1. Introduction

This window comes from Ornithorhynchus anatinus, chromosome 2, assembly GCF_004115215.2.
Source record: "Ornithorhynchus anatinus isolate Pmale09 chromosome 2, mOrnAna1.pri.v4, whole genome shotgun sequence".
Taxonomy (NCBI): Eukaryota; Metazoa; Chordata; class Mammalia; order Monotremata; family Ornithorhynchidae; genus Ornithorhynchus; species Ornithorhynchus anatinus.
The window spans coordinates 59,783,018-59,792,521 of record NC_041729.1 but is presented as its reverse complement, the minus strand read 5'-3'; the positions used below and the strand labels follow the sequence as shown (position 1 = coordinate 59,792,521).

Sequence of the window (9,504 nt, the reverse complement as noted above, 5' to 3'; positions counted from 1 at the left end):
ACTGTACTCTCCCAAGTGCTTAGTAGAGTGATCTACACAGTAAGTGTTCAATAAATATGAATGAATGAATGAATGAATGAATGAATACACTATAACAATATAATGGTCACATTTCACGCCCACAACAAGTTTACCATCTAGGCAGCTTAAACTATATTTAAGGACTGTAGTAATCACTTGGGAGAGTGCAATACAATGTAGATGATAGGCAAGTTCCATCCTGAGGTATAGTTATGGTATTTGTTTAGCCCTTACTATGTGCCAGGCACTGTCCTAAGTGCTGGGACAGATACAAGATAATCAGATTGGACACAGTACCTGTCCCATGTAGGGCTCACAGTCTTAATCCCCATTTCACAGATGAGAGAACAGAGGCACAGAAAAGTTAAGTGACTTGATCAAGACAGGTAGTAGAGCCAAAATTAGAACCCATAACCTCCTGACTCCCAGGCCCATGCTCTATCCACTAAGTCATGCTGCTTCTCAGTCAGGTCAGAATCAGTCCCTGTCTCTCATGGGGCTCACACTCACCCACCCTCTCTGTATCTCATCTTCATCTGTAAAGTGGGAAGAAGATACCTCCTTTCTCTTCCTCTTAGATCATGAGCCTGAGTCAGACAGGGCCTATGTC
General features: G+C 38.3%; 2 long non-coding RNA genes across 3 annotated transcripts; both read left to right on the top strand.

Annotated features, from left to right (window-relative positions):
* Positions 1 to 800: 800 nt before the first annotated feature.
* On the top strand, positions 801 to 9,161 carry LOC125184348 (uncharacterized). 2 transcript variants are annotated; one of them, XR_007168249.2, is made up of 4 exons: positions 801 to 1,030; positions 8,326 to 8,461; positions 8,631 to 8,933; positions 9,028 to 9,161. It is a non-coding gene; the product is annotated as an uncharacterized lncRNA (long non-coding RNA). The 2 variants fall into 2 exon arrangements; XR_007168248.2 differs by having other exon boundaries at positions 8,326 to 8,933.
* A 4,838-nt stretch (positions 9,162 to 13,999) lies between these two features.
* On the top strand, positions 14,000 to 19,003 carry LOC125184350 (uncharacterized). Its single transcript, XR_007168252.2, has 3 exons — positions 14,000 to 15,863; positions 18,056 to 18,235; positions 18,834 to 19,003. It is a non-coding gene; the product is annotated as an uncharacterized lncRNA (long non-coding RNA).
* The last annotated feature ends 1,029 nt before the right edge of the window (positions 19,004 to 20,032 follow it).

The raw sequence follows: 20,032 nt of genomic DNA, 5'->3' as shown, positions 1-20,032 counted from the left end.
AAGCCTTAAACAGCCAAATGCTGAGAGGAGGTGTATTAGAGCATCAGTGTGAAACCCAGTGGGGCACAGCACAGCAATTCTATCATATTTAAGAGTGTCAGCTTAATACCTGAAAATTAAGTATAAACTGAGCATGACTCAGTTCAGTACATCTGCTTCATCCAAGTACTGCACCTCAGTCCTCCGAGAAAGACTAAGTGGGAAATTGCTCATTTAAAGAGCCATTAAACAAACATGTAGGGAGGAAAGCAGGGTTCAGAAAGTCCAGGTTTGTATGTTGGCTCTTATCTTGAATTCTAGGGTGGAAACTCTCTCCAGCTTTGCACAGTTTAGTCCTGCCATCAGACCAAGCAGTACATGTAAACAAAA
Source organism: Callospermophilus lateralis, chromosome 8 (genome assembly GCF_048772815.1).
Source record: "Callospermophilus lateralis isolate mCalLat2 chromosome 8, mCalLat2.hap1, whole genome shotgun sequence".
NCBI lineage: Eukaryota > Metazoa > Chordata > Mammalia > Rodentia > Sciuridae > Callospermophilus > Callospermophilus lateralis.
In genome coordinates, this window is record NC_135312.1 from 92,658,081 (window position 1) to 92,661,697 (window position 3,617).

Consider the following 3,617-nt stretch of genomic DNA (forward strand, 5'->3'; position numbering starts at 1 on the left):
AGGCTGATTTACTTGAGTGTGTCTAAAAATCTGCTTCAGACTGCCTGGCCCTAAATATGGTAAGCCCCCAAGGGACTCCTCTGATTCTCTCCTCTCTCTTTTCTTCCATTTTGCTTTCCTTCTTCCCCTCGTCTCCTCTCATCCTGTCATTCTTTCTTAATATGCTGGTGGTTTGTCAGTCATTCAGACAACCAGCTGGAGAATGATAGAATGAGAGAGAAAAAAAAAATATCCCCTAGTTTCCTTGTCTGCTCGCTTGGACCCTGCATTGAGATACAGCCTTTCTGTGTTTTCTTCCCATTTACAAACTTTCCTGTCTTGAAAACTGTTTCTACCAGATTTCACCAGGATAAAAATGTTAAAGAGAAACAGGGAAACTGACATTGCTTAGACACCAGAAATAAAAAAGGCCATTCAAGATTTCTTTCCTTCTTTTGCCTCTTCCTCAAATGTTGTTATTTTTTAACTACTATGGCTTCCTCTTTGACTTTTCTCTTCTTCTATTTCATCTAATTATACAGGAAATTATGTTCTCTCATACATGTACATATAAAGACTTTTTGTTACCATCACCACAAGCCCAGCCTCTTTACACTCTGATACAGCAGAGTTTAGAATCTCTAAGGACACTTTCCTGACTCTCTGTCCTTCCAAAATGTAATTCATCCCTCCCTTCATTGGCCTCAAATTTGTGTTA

Over half of the human genome consists of repeat elements. The two types of repeat elements that are prevalent in human genome are tandem repeats (TRs) of sequences ranging from a single base to mega bases and interspersed repeats that mainly include transposable elements (TEs). The tandem repeats are classified in three major classes based on the size of the repeated sequence: microsatellites for short repeat units (usually <10 bp), minisatellites for head-to-tail tandem repeat of longer units (>10 and <100 bp), and satellites for even larger units (>100 bp). Among all types of tandem repeats, minisatellites and microsatellites have gained increasing attention over the past decade due to their contribution to intraspecies genetic diversity and use as genetic markers in population genetic studies. These repeat sequences are widespread in all eukaryotic genomes (reviewed in [1]) from yeast to mammals and often are highly polymorphic in populations of the same species. Consequently they are often used as a marker in numerous genotypic tests, for example, in forensic fingerprinting [25], in population genetics [6], and in monitoring of DNA damage induced by ionizing radiation [7]. Minisatellites lately have been of particular interest because their expansion has been implicated in alteration of gene expression often leading to diseases [8]. Origin and expansion of microsatellites have been well studied and the most widely accepted mechanism underlying microsatellites states that the initiation takes place by chance, and then they are expanded by slipped-strand mispairing [9]. On the other hand, origin of minisatellites and satellites is very difficult to study, and even though a significant progress has been made in understanding the expansion and contraction of such repeats, a number of major aspects are still unresolved (reviewed in [10]). For expansion and contraction of longer repeats, several lines of evidence suggest gene conversion during meiosis as the major mutational force rather than replication slippage [11, 12]. As for the direction of expansion, it has been found to be usually polar, that is, addition of new repeat unit occurs only at one end [13].